US can’t stop SMIC, Huawei’s technological advance, says Chip Guru

(Bloomberg) — The United States will not be able to block Chinese companies including Semiconductor Manufacturing International Corp. and Huawei Technologies Co., Ltd. From making progress in chip technology, according to a leading figure in the semiconductor industry.

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SMIC and Huawei, which surprised Washington by unveiling a phone processor made in China, could use existing older machinery to make more advanced silicon, said Bern J. Lin, a former vice president of Taiwan Semiconductor Manufacturing Co. Lin, who at TSMC championed the lithography technology that has transformed the chip industry, said SMIC should be able to advance to next-generation 5nm using machines from ASML Holding NV it is already working on.

Huawei excited the chip industry when it unveiled a 7-nanometer processor made by SMIC in the Mate 60 Pro, sparking celebrations in China and accusations in the United States that a campaign to contain the rise of the technology in the country had failed. Yangtze Memory Technologies Co., Ltd. Now also producing some of the most advanced memory chips in the industry. In October, the Biden administration tightened existing restrictions to close loopholes through which the country might gain access to advanced U.S. equipment, marking a new phase in the struggle to influence technologies critical to the economic and political balance.

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But that may not stop China’s technological rise, said Lin, who is highly regarded in the industry for being the first person to propose submerged lithography, the technology on which ASML’s core products are based.

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SMIC used ASML’s immersion lithography machines to manufacture a 7nm chip for Huawei. In addition to trying to reach the 5nm level, China will likely experiment with new materials or advanced chip packaging to make more powerful semiconductors, Lin said. SMIC shares rose as much as 5.8% in Hong Kong, their biggest gain in about two weeks.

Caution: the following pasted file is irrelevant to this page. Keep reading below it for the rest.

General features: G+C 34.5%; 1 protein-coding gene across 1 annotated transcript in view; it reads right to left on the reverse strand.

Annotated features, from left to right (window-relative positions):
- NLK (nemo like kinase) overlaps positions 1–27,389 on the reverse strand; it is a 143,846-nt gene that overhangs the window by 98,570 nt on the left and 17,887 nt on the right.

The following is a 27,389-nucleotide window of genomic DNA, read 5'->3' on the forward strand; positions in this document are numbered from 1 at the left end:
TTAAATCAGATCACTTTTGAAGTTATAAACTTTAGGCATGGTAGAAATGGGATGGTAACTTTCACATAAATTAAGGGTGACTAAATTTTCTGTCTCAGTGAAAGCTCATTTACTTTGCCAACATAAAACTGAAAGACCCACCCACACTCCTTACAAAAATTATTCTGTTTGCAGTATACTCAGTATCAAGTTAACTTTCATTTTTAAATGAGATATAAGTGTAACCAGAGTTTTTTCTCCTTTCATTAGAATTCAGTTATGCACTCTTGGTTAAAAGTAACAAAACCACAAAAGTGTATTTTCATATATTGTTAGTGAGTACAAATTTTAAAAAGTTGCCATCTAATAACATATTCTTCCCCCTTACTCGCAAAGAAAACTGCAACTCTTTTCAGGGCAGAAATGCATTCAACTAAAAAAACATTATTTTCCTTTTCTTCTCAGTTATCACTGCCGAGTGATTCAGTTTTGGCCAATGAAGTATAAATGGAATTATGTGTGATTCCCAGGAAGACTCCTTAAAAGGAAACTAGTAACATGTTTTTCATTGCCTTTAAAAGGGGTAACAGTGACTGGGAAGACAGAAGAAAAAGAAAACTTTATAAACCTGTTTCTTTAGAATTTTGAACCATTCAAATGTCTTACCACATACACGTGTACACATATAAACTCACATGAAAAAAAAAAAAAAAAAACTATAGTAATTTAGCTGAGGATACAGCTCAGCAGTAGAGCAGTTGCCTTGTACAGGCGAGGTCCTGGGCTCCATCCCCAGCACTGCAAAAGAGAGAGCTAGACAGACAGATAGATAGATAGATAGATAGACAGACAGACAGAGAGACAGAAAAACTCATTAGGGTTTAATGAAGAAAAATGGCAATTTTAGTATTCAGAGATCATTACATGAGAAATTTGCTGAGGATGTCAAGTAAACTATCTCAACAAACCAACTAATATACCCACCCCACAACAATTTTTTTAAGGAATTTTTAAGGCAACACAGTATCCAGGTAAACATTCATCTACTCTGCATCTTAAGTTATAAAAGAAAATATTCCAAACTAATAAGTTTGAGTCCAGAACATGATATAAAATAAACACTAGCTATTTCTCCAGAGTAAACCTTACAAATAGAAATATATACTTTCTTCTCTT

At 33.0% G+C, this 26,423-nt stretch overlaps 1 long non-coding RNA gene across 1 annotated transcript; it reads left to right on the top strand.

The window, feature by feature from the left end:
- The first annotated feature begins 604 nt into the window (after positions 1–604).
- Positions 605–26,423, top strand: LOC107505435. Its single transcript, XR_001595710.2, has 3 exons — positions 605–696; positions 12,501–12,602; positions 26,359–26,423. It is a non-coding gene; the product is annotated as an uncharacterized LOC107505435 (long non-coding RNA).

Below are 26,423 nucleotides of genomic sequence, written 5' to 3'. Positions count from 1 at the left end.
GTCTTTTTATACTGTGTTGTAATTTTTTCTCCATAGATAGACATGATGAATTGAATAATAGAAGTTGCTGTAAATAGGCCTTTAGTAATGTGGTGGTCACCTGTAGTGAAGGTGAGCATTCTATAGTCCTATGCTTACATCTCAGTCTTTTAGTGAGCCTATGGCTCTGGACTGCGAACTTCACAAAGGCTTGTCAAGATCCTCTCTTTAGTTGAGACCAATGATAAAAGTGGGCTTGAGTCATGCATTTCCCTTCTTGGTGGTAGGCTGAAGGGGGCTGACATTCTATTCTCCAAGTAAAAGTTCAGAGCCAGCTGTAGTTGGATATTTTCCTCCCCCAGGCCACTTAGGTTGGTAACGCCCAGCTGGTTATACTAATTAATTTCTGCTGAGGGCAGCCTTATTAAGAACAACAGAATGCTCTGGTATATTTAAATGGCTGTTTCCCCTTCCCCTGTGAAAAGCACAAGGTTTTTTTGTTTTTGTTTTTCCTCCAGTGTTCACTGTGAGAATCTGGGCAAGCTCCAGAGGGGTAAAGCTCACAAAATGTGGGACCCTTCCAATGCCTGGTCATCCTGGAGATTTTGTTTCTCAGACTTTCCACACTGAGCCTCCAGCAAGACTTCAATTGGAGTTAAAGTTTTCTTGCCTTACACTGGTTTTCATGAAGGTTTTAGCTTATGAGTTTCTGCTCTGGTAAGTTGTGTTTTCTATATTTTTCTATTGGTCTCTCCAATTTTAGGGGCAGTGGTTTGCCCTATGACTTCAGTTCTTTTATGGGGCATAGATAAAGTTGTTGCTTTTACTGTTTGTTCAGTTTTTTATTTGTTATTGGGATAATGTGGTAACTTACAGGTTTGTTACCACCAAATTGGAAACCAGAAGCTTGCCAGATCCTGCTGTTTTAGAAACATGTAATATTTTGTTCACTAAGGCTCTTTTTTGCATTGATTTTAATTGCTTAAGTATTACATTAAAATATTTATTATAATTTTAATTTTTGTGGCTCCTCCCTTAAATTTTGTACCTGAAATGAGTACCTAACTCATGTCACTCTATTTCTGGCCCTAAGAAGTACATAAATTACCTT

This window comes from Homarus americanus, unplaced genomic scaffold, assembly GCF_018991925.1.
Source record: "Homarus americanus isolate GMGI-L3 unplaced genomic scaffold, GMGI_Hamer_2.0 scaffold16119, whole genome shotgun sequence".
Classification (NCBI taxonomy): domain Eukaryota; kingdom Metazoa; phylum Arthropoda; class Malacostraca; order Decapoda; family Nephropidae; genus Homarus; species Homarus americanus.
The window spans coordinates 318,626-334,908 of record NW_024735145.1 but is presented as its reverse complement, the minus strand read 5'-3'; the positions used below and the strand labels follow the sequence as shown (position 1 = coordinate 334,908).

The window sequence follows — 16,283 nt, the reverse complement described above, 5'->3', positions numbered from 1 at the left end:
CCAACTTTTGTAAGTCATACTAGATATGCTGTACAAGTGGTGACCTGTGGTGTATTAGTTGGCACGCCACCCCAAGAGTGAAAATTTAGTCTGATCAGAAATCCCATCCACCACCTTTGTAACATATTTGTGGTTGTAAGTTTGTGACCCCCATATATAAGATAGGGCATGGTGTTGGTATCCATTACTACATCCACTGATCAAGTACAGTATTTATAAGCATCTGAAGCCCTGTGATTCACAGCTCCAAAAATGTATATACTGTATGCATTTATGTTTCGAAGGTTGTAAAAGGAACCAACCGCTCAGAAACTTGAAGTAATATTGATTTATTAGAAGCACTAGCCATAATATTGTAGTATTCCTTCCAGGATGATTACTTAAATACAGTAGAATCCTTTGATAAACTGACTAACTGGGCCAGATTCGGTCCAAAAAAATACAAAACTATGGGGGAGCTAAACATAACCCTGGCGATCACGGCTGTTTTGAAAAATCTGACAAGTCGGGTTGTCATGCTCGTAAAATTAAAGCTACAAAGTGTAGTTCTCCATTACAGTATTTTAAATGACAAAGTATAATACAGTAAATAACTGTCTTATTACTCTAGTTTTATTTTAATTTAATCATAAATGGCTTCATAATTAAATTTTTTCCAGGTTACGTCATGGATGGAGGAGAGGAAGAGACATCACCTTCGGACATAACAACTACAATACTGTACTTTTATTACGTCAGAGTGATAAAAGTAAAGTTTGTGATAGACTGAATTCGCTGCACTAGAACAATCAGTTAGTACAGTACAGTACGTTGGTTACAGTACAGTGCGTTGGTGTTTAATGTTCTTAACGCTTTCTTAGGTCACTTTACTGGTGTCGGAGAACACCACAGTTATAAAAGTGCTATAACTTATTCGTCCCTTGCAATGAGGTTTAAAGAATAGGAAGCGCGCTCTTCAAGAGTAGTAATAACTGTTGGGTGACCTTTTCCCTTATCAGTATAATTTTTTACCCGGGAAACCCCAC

“It is not possible for the United States to completely prevent China from improving its chip technology,” Lin said in an interview this week at National Tsinghua University in Hsinchu, where he is dean of the School of Semiconductor Research. That echoed comments from Arm Holdings Plc Chairman Rene Haas this month.

Lin added: “What the United States should really do is focus on maintaining its leadership in chip design instead of trying to limit China’s progress, which is futile because China is adopting a whole-nation strategy to promote the chip industry, hurting the global economy.” .

In fact, the United States may have unwittingly given SMIC a golden opportunity, he said.

In 2020, Washington effectively blocked TSMC – the world’s most advanced silicon supplier to Apple Inc. And Nvidia Corp. – From dealing with Huawei. That’s when SMIC came forward to inherit huge orders that helped it improve its manufacturing technology, Lin said. Representatives for SMIC and YMTC did not respond to requests for comment.

A debate is now raging in the United States and abroad over whether Washington and its allies should intensify the Chinese containment campaign. US Commerce Secretary Gina Raimondo said Washington has no evidence that China can make advanced chips “at scale.” But Commerce Under Secretary for Industry and Security Alan Estevez said it was an “absolute” concern for Washington that the Asian country could use 7nm technology – or better – in military applications.

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Industry analysts, including Jeff Pu of Haitong International Securities, have estimated that Huawei could build as many as 70 million smartphones using its Kirin chips in 2024 — not insignificant compared to the roughly 220 million iPhones it ships. Apple annually.

In another area of ​​concern to Washington, China is also making progress in memory chips — a type of silicon that is more commoditized than processors but still important in everything from smartphones and AI training servers to military drones.

Canadian research firm TechInsights Inc. discovered An advanced chip made by Yangtze Memory in a solid-state drive launched around July — months after U.S. restrictions announced last year forced foreign equipment suppliers to cut ties with the Chinese semiconductor company. TechInsights, which uncovered SMIC and Huawei’s 7nm chip through a joint investigation with Bloomberg News, found a 232-layer quad-level 3D NAND cell to die during a routine teardown of the device, calling it one of the most advanced devices it has seen.

“YMTC has been quietly developing advanced technology despite the hurdles it faces due to issues following sanctions,” TechInsights said in a blog post on Tuesday. “Evidence is mounting that China’s momentum to overcome trade restrictions and build its own domestic semiconductor supply chain is more successful than expected.”

-With assistance from Gao Yuan, Ian Qing, and Jin Lanhe Li.

(Updates with SMIC engagement action from paragraph 5)

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